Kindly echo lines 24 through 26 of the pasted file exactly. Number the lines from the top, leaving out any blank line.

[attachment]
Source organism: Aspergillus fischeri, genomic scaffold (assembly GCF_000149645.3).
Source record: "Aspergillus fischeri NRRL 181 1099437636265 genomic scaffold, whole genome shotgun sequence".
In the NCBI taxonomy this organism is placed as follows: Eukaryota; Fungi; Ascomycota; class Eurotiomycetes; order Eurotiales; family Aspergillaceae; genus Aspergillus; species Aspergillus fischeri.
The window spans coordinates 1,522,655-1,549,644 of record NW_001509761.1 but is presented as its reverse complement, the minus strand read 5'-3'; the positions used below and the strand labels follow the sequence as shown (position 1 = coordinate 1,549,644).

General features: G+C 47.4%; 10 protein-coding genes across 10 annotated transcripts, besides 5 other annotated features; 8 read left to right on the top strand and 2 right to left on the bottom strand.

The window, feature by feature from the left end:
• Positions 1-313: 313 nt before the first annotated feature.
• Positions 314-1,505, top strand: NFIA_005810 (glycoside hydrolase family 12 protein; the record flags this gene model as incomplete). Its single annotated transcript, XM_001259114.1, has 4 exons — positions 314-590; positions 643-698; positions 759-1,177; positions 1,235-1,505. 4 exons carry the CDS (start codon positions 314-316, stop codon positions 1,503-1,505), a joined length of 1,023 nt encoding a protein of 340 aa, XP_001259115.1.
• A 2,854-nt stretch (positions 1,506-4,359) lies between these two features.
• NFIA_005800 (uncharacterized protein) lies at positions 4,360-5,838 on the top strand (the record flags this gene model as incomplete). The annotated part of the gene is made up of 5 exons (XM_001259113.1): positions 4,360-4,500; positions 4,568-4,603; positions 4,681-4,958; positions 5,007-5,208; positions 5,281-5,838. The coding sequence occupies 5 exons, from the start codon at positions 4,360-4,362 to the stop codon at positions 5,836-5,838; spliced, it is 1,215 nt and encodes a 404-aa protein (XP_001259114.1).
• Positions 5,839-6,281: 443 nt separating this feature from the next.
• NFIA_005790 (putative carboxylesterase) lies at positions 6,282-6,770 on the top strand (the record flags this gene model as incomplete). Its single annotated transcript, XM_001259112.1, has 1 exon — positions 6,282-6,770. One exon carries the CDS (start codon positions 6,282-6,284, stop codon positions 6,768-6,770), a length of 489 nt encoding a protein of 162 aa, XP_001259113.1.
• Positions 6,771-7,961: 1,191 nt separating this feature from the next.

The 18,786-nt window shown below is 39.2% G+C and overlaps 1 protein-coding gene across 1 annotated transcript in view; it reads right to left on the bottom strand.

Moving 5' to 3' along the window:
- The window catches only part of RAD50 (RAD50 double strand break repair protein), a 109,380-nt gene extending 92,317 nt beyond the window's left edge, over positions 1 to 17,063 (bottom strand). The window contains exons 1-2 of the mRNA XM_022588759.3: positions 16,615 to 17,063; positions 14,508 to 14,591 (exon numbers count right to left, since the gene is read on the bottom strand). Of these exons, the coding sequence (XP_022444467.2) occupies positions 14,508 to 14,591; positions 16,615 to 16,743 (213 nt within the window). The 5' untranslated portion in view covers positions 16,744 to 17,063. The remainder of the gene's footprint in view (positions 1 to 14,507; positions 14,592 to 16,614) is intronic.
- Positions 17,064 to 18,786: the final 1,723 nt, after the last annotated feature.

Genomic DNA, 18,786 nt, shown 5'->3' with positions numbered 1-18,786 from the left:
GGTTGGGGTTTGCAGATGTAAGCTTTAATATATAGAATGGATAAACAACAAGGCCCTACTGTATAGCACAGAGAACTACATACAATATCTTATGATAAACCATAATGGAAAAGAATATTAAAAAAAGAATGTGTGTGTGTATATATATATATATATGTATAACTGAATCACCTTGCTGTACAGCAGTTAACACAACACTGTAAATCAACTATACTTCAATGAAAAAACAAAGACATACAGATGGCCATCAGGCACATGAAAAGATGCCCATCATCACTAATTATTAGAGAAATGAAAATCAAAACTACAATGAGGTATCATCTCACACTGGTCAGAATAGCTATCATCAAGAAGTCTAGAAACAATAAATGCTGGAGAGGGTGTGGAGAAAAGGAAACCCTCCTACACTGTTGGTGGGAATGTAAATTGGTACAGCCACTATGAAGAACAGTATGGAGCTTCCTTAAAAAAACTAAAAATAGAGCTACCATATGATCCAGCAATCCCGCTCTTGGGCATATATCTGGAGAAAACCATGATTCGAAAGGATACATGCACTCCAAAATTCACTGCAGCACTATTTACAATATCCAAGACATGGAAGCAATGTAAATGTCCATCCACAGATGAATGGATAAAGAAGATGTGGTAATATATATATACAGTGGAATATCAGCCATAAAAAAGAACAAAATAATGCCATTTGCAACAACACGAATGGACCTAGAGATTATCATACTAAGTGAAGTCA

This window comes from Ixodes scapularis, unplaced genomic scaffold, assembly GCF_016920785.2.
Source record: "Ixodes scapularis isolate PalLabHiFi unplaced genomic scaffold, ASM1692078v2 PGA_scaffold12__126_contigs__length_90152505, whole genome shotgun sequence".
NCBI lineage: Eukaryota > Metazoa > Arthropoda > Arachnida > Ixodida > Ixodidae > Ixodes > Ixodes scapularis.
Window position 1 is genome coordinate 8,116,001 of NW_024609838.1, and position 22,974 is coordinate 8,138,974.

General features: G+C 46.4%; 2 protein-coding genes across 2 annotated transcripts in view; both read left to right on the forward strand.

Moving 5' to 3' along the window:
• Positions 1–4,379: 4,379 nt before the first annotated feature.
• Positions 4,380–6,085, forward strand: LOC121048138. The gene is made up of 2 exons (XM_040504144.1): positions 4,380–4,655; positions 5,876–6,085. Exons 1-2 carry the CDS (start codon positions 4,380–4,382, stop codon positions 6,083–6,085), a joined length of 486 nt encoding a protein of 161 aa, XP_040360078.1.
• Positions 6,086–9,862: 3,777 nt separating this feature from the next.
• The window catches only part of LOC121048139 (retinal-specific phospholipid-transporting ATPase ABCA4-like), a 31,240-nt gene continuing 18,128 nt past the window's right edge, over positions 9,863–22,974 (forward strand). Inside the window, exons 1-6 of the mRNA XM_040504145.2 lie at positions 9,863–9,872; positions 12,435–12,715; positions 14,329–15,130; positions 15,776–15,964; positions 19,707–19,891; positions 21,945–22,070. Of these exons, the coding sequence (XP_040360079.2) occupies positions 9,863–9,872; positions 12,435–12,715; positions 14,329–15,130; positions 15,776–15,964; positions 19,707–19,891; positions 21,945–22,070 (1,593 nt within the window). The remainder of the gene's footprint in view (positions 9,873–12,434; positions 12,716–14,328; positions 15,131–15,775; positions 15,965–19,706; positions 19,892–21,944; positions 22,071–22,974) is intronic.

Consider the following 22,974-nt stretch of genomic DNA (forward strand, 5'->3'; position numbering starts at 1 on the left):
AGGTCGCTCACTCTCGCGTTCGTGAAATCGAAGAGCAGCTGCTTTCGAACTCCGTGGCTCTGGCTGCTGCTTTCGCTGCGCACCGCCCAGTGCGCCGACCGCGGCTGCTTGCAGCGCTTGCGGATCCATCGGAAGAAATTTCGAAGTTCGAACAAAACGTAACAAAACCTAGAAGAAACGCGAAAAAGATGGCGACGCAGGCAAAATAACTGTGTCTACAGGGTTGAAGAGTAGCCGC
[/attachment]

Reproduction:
General features: G+C 46.4%; 2 protein-coding genes across 2 annotated transcripts in view; both read left to right on the forward strand.

Moving 5' to 3' along the window:
• Positions 1–4,379: 4,379 nt before the first annotated feature.